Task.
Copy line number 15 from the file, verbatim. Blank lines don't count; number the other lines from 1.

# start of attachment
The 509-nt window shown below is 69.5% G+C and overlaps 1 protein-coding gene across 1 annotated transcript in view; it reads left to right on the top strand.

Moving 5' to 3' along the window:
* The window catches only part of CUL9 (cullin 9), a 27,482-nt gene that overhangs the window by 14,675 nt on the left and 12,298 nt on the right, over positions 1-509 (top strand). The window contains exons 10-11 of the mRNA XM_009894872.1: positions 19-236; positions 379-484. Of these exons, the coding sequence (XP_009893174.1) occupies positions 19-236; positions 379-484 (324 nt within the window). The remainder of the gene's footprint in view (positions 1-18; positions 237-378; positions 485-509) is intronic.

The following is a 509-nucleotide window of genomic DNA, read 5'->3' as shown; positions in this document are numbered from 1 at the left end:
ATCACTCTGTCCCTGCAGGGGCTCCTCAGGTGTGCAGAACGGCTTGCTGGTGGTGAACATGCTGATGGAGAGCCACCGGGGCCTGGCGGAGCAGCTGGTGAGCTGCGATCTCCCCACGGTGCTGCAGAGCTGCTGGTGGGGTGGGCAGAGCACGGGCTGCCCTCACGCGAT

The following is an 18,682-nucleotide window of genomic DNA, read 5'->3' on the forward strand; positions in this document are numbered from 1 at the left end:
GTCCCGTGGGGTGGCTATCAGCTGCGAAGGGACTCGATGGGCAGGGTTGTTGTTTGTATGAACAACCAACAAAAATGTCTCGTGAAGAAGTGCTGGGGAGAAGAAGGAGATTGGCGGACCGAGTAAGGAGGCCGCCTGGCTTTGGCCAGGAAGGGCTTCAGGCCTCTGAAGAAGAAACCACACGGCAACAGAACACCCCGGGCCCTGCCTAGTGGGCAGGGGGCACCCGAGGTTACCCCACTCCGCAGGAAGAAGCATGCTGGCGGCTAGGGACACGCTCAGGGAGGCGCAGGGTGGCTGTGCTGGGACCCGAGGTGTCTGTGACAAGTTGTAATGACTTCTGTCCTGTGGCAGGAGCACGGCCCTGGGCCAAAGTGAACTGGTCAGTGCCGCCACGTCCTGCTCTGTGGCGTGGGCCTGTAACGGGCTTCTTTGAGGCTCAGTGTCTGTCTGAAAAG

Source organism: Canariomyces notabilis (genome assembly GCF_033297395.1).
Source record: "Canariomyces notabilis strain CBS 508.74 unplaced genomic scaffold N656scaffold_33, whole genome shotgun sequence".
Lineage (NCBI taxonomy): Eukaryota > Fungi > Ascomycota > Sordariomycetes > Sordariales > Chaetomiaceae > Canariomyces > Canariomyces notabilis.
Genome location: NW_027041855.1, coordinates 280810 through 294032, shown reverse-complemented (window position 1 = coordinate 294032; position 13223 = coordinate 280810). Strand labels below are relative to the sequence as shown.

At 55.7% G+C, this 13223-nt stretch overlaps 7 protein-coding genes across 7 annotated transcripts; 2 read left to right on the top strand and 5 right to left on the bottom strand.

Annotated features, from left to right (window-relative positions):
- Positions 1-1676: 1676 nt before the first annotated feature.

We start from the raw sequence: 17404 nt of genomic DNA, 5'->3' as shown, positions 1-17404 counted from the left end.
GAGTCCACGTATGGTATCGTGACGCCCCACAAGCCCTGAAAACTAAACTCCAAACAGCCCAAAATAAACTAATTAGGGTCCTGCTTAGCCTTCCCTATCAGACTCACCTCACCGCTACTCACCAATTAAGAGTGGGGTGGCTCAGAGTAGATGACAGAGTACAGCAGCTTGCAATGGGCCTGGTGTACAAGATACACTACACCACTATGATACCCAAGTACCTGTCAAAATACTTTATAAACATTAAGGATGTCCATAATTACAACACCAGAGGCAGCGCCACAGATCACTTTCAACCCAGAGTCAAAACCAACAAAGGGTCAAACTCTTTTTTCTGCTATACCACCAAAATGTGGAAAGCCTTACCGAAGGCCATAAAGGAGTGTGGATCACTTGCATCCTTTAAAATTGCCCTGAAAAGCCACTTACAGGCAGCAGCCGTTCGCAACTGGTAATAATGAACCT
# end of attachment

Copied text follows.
We start from the raw sequence: 17404 nt of genomic DNA, 5'->3' as shown, positions 1-17404 counted from the left end.